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In the special genome issue of Science (October 23, 1998), researchers reported the release of GeneMap 98, an updated human gene map that provides an early look at some of the most important regions of the human genome. Two to three times more detailed than the 1996 version, the new map contains some 30,000 human gene-based markers. It doubles the gene density of the previous release and represents perhaps half of all human genes.
The map highlights important chromosomal landmarks that (1) provide a valuable resource for studying complex (polygenic) genetic traits and (2) offer a framework and focus for constructing complete physical maps of chromosomes for genome sequencing. An important tool for aiding design and construction of large-scale gene-expression arrays, the map also can be used to study comparative analysis of mammalian chromosome structure and evolution. GeneMap 98 is available on a redesigned Web site [http://www.ncbi.nlm.nih.gov/genemap99/] that includes mapping information and associated data and annotations.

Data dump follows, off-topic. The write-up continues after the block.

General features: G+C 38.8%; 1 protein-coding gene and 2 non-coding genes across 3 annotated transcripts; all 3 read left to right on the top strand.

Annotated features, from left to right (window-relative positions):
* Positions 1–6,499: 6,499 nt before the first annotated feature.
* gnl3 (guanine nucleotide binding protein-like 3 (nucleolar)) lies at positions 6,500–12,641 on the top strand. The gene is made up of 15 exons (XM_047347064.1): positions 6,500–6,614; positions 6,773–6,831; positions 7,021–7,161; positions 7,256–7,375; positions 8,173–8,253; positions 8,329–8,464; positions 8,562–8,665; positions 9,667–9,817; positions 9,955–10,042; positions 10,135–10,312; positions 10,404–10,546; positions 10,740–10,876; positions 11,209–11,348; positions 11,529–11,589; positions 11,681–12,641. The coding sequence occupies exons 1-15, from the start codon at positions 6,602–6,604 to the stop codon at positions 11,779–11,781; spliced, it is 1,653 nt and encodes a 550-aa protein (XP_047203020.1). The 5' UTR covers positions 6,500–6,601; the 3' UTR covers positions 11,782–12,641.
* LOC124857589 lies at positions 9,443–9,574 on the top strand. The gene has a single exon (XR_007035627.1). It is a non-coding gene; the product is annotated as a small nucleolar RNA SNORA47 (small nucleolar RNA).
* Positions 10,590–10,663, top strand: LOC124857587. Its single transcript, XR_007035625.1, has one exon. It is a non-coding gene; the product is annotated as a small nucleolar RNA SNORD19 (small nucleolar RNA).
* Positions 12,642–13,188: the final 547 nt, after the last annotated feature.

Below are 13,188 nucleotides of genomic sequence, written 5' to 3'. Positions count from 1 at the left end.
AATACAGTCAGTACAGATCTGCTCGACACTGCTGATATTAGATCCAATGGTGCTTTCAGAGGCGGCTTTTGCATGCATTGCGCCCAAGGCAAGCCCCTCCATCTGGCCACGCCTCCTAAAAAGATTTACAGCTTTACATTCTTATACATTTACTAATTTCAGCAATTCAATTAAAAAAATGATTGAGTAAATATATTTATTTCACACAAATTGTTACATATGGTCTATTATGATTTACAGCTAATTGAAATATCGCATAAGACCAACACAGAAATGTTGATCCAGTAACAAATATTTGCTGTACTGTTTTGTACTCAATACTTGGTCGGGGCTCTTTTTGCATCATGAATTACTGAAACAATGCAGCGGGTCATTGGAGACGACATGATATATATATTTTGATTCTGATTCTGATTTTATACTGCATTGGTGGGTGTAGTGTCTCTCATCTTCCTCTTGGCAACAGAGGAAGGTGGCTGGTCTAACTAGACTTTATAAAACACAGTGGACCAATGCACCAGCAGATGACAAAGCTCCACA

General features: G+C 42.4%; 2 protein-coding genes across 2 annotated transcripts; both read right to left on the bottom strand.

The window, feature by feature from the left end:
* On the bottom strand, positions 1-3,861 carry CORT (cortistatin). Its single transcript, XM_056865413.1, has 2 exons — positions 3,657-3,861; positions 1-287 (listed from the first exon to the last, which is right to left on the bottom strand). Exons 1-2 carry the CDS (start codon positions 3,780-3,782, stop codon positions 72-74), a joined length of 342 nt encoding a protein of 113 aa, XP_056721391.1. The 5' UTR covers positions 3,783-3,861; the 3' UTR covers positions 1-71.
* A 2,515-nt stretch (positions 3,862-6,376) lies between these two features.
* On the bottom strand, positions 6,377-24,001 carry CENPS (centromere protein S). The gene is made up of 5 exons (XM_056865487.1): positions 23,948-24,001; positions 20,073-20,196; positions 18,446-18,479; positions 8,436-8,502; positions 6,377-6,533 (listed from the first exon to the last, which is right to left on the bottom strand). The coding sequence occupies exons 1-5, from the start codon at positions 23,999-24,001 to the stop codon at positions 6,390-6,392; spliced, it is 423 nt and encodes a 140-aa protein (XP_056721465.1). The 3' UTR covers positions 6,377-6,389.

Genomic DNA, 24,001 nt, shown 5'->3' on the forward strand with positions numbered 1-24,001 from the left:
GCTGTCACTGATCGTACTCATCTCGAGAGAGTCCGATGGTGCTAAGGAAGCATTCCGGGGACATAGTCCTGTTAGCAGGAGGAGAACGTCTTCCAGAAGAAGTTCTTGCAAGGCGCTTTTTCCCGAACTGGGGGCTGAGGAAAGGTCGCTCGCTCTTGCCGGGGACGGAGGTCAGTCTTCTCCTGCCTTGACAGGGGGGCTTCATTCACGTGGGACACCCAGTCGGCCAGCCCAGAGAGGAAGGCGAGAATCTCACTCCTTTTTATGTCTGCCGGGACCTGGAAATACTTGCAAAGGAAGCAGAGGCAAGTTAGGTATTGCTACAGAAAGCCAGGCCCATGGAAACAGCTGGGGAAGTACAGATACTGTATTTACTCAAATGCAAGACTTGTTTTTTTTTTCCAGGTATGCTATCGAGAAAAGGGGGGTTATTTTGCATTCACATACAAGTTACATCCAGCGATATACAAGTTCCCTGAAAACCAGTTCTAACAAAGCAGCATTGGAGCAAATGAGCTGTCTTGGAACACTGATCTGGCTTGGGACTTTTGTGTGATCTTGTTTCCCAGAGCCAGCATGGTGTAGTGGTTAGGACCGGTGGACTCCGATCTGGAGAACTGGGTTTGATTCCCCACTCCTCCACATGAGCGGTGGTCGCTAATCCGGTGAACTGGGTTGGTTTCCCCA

The electronic form of the newsletter may be cited in the following style:
Human Genome Program, U.S. Department of Energy, Human Genome News (v10n1-2).
The Human Genome Project (HGP) was an international 13-year effort, 1990 to 2003. Primary goals were to discover the complete set of human genes and make them accessible for further biological study, and determine the complete sequence of DNA bases in the human genome. See Timeline for more HGP history.